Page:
If the current crime prevention method is not working, it is time to resort to novel ways to stop the soaring crimes in New York.
That is what New York City Mayor Bill de Blasio had in mind when he proposes the handing down of a $1,000 monthly stipend to “fellows or young people deemed at-risk for being involved in gun crime.”
Based on the proposal of de Blasio the fellows will be paired with “formerly incarcerated mentors.”
On the same proposal, the fellows would also get bonuses for meeting goals such as obtaining a driver’s license or passing the GED.
De Blasio said the monthly stipend will be sourced from the $1 million that the city will allocate for a program called Advance Peace, which is described as “a violence prevention program that uses financial incentives.”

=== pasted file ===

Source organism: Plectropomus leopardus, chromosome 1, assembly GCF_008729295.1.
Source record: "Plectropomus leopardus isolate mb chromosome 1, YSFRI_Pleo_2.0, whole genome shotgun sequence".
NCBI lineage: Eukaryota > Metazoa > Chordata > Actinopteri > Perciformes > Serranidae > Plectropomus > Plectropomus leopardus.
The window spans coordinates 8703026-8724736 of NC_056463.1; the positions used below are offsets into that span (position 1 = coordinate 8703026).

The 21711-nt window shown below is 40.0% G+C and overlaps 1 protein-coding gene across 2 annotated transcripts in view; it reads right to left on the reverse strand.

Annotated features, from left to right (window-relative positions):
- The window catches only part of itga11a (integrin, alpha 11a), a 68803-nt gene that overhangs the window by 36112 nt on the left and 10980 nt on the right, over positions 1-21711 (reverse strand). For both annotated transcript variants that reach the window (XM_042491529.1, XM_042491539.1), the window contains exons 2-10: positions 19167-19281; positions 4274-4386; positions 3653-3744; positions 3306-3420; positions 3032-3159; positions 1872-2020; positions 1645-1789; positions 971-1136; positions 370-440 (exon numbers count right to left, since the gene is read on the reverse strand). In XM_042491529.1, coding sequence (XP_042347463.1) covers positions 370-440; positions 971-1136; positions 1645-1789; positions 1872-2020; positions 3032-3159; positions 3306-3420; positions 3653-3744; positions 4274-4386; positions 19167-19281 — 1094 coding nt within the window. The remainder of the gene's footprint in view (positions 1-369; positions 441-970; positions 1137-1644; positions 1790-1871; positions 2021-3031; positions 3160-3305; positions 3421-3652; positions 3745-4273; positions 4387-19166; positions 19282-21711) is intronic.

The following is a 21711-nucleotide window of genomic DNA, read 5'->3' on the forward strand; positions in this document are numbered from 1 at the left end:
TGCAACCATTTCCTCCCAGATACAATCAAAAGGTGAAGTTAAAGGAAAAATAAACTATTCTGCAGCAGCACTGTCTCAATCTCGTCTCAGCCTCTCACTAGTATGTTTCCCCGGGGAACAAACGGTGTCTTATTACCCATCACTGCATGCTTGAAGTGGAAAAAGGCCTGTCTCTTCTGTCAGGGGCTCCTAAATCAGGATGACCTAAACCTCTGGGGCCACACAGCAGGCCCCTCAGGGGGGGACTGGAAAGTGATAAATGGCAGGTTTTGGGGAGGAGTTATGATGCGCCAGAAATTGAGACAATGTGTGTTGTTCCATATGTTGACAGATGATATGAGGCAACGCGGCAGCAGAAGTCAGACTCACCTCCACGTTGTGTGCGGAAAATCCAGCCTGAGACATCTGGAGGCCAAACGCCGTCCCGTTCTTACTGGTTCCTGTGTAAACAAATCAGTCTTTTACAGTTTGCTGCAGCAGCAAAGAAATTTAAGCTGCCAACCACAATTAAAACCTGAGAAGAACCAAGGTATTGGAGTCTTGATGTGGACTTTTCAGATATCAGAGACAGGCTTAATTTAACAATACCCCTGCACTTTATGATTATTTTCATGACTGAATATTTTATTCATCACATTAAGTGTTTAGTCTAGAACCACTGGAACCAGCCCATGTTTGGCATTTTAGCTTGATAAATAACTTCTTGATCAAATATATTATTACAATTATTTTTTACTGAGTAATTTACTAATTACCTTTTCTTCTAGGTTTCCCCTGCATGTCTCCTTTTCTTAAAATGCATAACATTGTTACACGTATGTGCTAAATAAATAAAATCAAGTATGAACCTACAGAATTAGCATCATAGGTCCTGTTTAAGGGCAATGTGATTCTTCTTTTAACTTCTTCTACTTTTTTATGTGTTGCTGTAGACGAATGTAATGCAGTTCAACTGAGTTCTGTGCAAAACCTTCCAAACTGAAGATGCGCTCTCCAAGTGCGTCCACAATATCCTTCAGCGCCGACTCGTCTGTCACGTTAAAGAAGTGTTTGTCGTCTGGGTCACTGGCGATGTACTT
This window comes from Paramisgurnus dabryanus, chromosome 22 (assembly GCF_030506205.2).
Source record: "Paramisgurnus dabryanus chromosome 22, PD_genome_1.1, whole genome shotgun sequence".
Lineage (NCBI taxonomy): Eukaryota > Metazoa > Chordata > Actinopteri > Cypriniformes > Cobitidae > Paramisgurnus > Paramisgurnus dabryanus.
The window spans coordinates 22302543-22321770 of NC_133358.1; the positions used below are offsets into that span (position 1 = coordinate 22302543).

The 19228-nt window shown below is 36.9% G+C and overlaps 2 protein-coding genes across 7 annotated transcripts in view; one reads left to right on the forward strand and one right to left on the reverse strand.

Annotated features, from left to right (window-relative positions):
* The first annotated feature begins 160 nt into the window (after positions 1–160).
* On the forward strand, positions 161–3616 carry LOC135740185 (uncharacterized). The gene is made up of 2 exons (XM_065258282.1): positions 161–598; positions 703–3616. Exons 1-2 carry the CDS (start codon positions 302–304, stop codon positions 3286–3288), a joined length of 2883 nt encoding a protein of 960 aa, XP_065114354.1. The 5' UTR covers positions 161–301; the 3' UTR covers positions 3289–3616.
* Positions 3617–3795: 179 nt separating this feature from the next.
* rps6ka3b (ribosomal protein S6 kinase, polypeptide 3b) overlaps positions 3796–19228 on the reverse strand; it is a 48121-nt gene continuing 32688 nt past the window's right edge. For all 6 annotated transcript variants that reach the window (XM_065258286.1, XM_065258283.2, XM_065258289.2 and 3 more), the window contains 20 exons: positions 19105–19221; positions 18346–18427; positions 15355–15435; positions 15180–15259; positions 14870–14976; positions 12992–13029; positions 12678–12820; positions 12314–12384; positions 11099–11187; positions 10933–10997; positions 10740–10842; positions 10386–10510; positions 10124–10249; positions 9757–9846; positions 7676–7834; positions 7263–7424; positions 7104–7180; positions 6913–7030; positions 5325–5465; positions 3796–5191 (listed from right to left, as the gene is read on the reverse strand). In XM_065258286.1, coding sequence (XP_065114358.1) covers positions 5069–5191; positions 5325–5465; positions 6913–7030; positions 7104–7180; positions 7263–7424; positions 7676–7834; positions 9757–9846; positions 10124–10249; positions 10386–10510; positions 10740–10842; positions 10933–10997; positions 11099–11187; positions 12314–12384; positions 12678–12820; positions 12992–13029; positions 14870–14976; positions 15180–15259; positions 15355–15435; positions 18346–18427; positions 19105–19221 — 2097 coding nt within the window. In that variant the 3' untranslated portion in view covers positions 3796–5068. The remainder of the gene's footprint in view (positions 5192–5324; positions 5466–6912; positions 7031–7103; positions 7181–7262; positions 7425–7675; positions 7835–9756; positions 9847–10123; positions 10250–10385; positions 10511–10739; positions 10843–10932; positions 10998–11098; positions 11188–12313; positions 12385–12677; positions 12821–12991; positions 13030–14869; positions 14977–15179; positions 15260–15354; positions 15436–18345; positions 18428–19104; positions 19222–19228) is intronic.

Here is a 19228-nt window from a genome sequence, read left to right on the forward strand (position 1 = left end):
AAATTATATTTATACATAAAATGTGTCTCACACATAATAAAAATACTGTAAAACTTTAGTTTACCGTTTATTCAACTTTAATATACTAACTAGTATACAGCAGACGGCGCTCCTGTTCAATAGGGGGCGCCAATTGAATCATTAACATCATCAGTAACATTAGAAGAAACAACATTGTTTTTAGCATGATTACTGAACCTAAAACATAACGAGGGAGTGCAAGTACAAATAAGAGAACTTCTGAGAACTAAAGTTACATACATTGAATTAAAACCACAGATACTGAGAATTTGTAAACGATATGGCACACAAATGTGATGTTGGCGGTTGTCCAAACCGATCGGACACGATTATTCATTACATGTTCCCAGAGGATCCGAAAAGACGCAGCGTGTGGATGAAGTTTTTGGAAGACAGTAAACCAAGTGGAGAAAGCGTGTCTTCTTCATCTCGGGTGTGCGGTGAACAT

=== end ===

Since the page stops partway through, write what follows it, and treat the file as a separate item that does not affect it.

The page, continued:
Sources said Advance Peace was founded in Richmond, California, 11 years ago, and since then has been taken up in only four cities, including Sacramento and Fort Worth. Still, proponents claim it works.
It was learned that in Sacramento where Advance Peace is in full effect gun homicides and assaults in 2018 had dropped 20 percent below the average of the previous four years.
Based on the current data from NYPD, murders in New York City hit a nine-year high last year.
The NYPD data added that as of Aug. 2, the number of murders in 2021 was slightly ahead of last year.